Not everything is fair in health and war

Maternal Health in Afghanistan, Khalid Hosseini.

Inside the old, dingy operating room, Laila lay on a gurney bed as the doctor scrubbed her hands in a basin. Laila was shivering. She drew in air through her teeth every time the nurse wiped her belly with a cloth soaked in a yellow-brown liquid. Another nurse stood at the door. She kept cracking it open to take a peek outside.

The doctor was out of her burqa now, and Mariam saw that she had a crest of silvery hair, heavy-lidded eyes, and little pouches of fatigue at the corners of her mouth.

“They want us to operate in burqa,” the doctor explained, motioning with her head to the nurse at the door. “She keeps watch. She sees them coming; I cover.”

She said this in a pragmatic, almost indifferent, tone, and Mariam understood that this was a woman far past outrage. Here was a woman, she thought, who had understood that she was lucky to even be working, that there was always something, something else, that they could take away.

Burqa – A long, loose garment covering the whole body from head to toe, worn by women in public in many muslim countries.

Extracts from A Thousand Splendid Suns.

Commentary

Lacking manpower and medical resources, Khaled Hosseini’s description of the hospital in his novel seems far from being fictional. Laila, one of the female protagonists, enters a hospital that “stank of sweat, unwashed bodies, feet, urine and cigarette smoke” to conceive a child amidst an understaffed and overcrowded environment. The female doctor is required to wear a burqa at all times even while operating in the story. Throughout the book, we can see Hosseini does his best to paint a clear picture of the tough environment for women back then in Afghan.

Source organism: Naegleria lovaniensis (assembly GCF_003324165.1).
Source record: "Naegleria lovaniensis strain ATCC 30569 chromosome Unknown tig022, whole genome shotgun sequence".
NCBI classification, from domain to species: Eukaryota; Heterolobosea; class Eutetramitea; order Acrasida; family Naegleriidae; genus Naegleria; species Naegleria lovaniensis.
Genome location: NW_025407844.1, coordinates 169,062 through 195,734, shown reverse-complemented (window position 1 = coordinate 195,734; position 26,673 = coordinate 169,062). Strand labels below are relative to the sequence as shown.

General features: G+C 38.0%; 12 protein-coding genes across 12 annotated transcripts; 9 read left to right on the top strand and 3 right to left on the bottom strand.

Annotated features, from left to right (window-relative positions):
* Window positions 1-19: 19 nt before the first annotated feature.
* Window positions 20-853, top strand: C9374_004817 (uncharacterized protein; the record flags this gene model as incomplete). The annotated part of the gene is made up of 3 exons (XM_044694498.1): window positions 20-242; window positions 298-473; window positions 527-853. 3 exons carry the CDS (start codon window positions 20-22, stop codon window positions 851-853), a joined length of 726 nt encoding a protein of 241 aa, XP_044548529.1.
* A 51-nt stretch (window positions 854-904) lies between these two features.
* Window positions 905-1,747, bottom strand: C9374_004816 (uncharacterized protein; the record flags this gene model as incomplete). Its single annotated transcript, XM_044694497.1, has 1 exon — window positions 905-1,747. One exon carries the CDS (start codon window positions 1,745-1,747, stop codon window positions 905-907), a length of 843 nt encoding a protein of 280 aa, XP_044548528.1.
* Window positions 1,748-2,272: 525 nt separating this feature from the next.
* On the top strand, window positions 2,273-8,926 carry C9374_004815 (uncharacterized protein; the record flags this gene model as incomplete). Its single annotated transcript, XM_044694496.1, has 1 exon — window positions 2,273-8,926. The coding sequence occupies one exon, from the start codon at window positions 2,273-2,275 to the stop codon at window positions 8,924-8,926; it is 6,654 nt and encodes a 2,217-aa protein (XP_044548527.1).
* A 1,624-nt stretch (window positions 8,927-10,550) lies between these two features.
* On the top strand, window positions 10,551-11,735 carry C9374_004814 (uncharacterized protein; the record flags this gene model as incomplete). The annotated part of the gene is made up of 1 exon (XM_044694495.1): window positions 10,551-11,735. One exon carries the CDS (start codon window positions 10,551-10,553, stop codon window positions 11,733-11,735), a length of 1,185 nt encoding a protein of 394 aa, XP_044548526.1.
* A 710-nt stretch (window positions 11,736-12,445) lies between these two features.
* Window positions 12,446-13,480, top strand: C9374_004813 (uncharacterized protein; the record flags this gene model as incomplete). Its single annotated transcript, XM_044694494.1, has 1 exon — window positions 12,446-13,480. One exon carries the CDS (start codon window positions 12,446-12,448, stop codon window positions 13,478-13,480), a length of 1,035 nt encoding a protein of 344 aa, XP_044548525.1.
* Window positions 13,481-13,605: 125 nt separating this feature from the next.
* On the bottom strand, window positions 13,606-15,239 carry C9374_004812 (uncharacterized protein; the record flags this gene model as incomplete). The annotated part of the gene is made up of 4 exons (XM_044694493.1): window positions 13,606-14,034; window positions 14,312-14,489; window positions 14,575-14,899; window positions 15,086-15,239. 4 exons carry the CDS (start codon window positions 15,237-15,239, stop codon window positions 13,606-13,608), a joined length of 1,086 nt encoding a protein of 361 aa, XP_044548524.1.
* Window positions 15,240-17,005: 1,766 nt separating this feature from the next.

The patient to healthcare staff ratio continues to remain as disproportionate as described in the story. Accounts of instances where women were driven out of hospitals while giving birth in “clinics for only men” just twenty years ago, adds to the innumerable complex factors behind the inadequate medical care for women in Afghanistan.

In the year 2005, estimates done by UNICEF suggest that the maternal mortality rate was as high as 1800 deaths per 100,000 live births, which was the second highest in the world. As an indirect consequence of political wars in Afghanistan over the years, women’s health in particular suffered tremendously.

Women are more likely to die of child birth in Afghanistan more than by anything else. The medical content of Hosseini’s book is slight, but telling. His work has a touch of his medical background hidden in the story – it could either be in the form of portraying one of the characters as a doctor as he does in his novel “And the mountains echoed” or describing manifestations of some health conditions with accuracy.

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Contributed by

Lekaashree Rambabu

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